This post by Philip Bump is published by The Washington Post. Here is an excerpt:
On Sunday, nearly 119 million Brazilians went to the polls to choose who would serve as the country’s president. That’s about three people for every four who voted in the United States in 2020.
Yet, unlike the hours and days Americans waited to learn who had won the presidency and other races here, Brazilians knew by Sunday night. Soon after the voting was completed, elections officials could announce that former president Luiz Inácio Lula da Silva would return to that job, ousting right-wing leader Jair Bolsonaro.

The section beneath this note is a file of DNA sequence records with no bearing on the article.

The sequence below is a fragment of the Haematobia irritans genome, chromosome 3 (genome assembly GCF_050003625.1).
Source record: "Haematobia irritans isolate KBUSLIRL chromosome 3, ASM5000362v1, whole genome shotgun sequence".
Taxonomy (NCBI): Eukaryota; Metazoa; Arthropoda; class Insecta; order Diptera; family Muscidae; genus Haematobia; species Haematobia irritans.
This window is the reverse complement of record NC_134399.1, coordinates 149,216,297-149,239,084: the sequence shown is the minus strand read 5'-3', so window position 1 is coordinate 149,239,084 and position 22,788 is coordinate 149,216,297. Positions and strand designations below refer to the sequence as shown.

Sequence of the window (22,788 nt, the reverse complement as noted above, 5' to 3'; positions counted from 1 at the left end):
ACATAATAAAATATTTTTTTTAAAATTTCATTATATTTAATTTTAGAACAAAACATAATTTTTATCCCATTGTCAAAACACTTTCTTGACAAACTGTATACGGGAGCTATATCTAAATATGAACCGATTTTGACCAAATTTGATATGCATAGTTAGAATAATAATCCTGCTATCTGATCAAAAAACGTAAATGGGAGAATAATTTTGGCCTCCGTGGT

How is Brazil able to determine who won its election so quickly while the United States, the world’s oldest continuous democracy, has to wait for an extended period of time? Very simply: Brazil counts its vote electronically — introducing a set of trade-offs specific to the country that also comes with some obvious downsides.
Read full article here.
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